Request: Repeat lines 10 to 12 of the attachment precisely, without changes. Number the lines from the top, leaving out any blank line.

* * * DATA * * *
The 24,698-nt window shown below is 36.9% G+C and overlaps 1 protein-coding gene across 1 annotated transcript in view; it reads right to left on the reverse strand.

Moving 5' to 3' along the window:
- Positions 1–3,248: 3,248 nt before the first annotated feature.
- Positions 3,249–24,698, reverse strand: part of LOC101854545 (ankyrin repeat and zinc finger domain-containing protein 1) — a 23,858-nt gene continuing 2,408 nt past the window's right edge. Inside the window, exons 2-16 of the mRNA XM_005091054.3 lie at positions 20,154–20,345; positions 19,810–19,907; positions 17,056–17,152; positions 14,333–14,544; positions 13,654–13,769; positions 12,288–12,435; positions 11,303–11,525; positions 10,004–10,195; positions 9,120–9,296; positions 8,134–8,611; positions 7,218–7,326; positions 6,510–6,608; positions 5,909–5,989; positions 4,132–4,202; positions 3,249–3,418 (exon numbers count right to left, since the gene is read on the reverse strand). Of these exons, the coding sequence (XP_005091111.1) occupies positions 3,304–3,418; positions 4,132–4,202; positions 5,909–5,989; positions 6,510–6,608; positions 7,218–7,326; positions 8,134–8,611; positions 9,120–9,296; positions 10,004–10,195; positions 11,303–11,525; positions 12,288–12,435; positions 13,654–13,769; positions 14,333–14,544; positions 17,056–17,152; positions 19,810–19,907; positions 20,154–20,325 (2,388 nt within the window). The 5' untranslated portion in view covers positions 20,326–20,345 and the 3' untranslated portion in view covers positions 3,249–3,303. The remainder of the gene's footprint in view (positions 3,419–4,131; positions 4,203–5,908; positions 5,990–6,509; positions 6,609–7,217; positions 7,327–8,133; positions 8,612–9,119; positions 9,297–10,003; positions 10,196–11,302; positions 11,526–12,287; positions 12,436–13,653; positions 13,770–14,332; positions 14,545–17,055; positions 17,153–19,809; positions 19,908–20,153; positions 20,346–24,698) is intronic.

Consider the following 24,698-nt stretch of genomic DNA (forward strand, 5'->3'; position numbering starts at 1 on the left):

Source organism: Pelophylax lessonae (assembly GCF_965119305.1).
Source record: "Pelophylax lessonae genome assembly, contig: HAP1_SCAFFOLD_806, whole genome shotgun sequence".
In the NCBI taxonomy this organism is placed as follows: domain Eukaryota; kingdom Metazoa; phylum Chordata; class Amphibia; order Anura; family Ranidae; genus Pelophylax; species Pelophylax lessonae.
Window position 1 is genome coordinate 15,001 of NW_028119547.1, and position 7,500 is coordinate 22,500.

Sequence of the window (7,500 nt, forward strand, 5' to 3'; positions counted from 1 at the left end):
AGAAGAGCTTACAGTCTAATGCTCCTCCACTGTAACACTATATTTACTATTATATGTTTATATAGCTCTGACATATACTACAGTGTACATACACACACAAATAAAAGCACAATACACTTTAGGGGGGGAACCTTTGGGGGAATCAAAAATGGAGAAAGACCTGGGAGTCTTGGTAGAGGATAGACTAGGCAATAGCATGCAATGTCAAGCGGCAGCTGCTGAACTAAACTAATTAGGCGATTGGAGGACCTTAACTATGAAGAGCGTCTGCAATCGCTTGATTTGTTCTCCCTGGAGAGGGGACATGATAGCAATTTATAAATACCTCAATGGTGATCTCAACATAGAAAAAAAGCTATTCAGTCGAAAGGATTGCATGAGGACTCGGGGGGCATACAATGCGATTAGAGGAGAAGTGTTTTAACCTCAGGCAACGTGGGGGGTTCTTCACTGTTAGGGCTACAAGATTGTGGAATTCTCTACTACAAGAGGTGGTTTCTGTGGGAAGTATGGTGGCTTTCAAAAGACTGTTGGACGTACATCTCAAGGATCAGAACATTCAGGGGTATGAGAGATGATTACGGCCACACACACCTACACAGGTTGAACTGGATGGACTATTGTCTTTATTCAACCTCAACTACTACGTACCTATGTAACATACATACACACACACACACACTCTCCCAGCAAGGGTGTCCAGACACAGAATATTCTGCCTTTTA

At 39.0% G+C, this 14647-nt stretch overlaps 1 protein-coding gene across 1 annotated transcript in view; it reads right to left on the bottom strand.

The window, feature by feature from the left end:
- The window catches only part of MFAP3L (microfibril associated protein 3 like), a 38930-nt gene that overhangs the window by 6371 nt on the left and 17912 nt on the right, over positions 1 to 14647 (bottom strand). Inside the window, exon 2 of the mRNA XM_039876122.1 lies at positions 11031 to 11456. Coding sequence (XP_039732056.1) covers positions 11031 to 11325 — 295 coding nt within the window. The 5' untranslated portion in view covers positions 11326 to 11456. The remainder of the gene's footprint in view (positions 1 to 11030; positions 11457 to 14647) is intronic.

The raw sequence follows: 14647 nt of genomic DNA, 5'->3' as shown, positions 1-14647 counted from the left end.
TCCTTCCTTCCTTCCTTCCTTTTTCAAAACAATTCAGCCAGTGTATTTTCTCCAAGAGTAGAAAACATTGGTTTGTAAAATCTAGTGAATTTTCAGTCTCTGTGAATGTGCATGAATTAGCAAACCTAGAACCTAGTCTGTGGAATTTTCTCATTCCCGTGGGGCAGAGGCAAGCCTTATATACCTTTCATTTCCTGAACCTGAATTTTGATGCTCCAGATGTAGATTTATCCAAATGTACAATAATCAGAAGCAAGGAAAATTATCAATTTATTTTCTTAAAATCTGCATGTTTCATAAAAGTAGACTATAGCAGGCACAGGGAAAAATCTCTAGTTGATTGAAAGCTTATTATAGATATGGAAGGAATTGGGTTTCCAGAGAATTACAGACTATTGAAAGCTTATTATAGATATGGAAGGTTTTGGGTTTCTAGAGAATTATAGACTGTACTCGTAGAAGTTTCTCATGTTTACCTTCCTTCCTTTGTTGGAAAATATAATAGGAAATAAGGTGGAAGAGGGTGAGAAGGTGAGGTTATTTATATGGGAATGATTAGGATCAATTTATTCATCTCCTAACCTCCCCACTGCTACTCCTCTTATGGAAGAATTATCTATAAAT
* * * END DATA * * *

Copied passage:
Sequence of the window (7,500 nt, forward strand, 5' to 3'; positions counted from 1 at the left end):
AGAAGAGCTTACAGTCTAATGCTCCTCCACTGTAACACTATATTTACTATTATATGTTTATATAGCTCTGACATATACTACAGTGTACATACACACACAAATAAAAGCACAATACACTTTAGGGGGGGAACCTTTGGGGGAATCAAAAATGGAGAAAGACCTGGGAGTCTTGGTAGAGGATAGACTAGGCAATAGCATGCAATGTCAAGCGGCAGCTGCTGAACTAAACTAATTAGGCGATTGGAGGACCTTAACTATGAAGAGCGTCTGCAATCGCTTGATTTGTTCTCCCTGGAGAGGGGACATGATAGCAATTTATAAATACCTCAATGGTGATCTCAACATAGAAAAAAAGCTATTCAGTCGAAAGGATTGCATGAGGACTCGGGGGGCATACAATGCGATTAGAGGAGAAGTGTTTTAACCTCAGGCAACGTGGGGGGTTCTTCACTGTTAGGGCTACAAGATTGTGGAATTCTCTACTACAAGAGGTGGTTTCTGTGGGAAGTATGGTGGCTTTCAAAAGACTGTTGGACGTACATCTCAAGGATCAGAACATTCAGGGGTATGAGAGATGATTACGGCCACACACACCTACACAGGTTGAACTGGATGGACTATTGTCTTTATTCAACCTCAACTACTACGTACCTATGTAACATACATACACACACACACACACTCTCCCAGCAAGGGTGTCCAGACACAGAATATTCTGCCTTTTA

At 39.0% G+C, this 14647-nt stretch overlaps 1 protein-coding gene across 1 annotated transcript in view; it reads right to left on the bottom strand.